The strange thing is that bits and pieces of the trailer (once you get past the highfalutin talk of dynamic, persistent, and determinant world interactions) feel just a bit…off. Perhaps just a tad too familiar, so much so that they actually seem too foreign to work. In reality, those moments of discontent—those moments where you try to recall something on the tip of your tongue while the answer hops away—are too familiar.

That’s because they are too familiar. It combines nearly every pillar of every successful franchise in the past few years into a single game and applies its own layer of specificity (which, obviously, is the most important part, but we’ll get there later). Talion can climb around on just about any piece of the environment, moving around the world like a Nathan Drake. He strikes with the speed and ferocity—and single-buttonness—of Batman in the Arkham series. Then his Wraith vision gives him Assassin’s Creed-like insight into any given encounter.

Middle-Earth: Shadow of Mordor

Each of these pieces has been previously adopted into other games as well, perhaps for similar reasons. Jumping and clambering about ledges and walls and conveniently placed ropes, we get hints of Tomb Raider as well, the bounciness of Croft and Drake’s collective climbing abilities noteworthy and inhuman in every regard.

The Arkham implementation of combat has been shoehorned into so many varied titles from Captain America: Super Soldier to The Amazing Spider-Man. Quick, one-time button presses that directly correspond to attack and defense, and each one as a response to an immediate need.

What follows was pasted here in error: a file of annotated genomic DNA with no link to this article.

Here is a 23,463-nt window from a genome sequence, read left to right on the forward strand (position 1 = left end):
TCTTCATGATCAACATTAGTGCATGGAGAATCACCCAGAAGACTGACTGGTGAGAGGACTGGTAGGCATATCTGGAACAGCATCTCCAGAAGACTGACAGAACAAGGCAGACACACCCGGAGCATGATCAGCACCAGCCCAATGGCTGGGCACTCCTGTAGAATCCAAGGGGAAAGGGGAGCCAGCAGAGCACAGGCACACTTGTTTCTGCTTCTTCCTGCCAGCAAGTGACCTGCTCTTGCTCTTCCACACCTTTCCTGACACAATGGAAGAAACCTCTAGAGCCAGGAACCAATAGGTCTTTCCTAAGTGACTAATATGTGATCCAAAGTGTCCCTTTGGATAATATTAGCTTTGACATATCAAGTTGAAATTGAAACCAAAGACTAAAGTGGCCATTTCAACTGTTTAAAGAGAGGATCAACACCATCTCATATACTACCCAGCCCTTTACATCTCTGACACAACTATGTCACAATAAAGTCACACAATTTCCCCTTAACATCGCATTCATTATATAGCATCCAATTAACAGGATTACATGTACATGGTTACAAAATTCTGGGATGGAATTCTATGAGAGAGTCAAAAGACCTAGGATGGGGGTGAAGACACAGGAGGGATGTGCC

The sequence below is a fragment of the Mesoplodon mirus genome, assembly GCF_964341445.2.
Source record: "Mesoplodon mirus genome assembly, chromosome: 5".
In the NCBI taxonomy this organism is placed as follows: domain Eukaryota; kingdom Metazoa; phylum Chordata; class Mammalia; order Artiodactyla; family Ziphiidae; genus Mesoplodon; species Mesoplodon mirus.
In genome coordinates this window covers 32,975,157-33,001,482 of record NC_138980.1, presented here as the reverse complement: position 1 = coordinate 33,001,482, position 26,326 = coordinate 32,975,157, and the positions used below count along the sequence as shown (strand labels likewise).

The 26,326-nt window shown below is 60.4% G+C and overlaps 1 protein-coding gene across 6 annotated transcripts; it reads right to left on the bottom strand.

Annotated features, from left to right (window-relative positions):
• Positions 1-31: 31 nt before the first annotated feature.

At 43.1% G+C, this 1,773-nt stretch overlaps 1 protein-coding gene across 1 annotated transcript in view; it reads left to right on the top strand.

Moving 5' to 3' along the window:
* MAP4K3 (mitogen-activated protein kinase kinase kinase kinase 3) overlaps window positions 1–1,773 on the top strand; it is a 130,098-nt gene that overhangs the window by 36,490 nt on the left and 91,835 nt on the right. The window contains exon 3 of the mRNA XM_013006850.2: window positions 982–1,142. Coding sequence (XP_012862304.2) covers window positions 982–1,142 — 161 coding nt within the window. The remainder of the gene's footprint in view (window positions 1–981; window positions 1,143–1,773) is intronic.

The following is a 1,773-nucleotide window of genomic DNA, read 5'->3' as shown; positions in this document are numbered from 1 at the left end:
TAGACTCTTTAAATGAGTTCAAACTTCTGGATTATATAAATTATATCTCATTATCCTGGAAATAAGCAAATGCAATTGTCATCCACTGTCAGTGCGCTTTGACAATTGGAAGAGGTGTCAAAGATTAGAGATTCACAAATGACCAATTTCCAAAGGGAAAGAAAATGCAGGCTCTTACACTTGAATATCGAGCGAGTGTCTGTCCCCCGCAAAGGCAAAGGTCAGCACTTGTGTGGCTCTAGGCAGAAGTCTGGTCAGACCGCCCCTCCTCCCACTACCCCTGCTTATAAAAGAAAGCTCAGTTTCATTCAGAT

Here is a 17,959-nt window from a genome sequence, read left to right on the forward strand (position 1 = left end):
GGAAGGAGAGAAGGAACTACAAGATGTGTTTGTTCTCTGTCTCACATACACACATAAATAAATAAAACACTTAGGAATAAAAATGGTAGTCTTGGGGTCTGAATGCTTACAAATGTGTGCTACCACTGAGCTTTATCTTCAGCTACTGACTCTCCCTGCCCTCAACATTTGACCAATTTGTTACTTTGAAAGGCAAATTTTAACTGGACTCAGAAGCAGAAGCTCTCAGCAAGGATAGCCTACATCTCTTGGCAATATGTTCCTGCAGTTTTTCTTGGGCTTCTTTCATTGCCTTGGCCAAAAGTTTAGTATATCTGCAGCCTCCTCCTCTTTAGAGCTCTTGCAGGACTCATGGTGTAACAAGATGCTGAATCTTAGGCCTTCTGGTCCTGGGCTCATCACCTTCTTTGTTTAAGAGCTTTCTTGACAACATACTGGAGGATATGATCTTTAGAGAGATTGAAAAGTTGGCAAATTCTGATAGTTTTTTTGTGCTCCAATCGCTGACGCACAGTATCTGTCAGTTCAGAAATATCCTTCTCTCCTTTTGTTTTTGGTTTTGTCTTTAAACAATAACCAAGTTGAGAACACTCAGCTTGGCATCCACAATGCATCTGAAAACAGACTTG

Detective vision has been the bane of many game critics’ existence. Named as such after the Arkham version as well, its origins go far deeper. Assassin’s Creed‘s Eagle Vision accomplishes the same thing, and The Amazing Spider-Man actually has something similar. Dishonored does it, too. But it’s a fine line between an addendum ability thrown in at the end of production and one that is finely integrated into the experience. Not sure where Shadow of Mordor lies yet.

Middle-Earth: Shadow of Mordor

It’s very clear, though, that outside of the open world of responsive and unique enemies, Shadow of Mordor is really an amalgam of past mechanics du jour. It seems to have looked at a Rolodex of successful franchises in the past five years and said, “We’ll take one of each of those.” Once the initial amazement faded, a lot of ire of the trailer began to surface for this exact reason.

The thing to remember, however, is that it’s the particulars that make something work or fall apart. You know, devils and details and all that. Take a look at Resogun, one of the best games from last year. It was, without question, a simple cocktail of bullet hell games, Defender, and its own past amalgam of old school tropes Super Stardust HD.

It worked precisely because it combined all of those familiar elements in such a specific way. Like a surgeon, it cut out laser-level portions of things you’re accustomed to and then like Frankenstein, stitched it all together into something new. It’s the same reason why you can take flour, butter, and eggs and end up with either a bunch of great pancakes or a ruined Sunday brunch. It’s the particulars that matter.

Middle-Earth: Shadow of Mordor

Of course, the argument of familiarity is also an authentic one. A lot of resources obviously went into the whole Nemesis system; it’s not easy creating an open world that wholly responds to player actions like that. It’s pretty easy to cobble together proven successes when you run out of time to gin up something entirely original.

But that is also a cynical way of looking at it. The auteurship involved in mold individual corners of a simple box elevate or degrade it either to art or a travesty. We are, after all, all just lumps of carbon and water; what makes any of us better than another? The details, of course. That’s where all the devils live, after all.